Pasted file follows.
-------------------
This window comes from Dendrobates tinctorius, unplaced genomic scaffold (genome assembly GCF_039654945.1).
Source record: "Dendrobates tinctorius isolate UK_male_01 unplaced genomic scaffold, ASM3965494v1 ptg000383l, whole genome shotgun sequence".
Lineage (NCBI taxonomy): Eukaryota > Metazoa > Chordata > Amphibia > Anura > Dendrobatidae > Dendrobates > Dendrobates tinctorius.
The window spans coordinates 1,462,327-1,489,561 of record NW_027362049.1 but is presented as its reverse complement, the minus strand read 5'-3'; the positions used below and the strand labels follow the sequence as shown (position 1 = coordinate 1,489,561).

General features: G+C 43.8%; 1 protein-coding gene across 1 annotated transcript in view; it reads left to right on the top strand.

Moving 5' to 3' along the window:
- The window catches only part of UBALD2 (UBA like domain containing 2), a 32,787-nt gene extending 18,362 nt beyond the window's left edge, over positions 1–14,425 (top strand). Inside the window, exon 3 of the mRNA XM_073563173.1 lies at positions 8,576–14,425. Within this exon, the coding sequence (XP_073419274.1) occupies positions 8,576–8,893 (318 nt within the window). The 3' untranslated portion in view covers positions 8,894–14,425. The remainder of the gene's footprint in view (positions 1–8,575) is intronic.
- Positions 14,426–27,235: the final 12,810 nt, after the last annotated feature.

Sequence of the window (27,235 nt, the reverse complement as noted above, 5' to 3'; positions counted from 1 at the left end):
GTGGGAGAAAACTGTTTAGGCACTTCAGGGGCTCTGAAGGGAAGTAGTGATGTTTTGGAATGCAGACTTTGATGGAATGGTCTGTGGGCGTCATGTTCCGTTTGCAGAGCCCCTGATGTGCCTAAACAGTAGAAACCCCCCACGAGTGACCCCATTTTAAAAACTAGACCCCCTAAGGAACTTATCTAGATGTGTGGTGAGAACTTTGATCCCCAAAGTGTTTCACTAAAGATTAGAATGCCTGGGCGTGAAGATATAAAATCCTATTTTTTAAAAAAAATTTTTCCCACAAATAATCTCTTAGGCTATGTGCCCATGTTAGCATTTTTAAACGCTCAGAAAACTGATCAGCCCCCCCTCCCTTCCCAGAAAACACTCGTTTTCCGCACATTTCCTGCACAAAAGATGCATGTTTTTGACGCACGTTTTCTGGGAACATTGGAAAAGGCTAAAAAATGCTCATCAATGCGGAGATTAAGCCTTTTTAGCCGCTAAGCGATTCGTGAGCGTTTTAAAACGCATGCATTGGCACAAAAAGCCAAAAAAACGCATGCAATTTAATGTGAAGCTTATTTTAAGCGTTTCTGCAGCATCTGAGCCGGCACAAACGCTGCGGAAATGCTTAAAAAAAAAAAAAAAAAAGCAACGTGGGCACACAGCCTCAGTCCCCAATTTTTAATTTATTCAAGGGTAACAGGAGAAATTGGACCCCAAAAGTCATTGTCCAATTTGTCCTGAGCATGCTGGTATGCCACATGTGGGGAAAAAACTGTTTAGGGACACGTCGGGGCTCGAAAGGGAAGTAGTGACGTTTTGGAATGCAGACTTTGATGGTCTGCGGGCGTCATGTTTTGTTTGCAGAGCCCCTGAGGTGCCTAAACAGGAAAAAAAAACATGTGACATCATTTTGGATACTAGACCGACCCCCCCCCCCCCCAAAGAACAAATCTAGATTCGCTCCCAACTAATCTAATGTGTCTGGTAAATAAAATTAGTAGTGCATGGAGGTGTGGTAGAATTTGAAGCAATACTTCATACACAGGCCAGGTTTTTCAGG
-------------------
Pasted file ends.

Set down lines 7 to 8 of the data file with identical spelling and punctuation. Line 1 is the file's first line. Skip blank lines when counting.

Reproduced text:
- The window catches only part of UBALD2 (UBA like domain containing 2), a 32,787-nt gene extending 18,362 nt beyond the window's left edge, over positions 1–14,425 (top strand). Inside the window, exon 3 of the mRNA XM_073563173.1 lies at positions 8,576–14,425. Within this exon, the coding sequence (XP_073419274.1) occupies positions 8,576–8,893 (318 nt within the window). The 3' untranslated portion in view covers positions 8,894–14,425. The remainder of the gene's footprint in view (positions 1–8,575) is intronic.
- Positions 14,426–27,235: the final 12,810 nt, after the last annotated feature.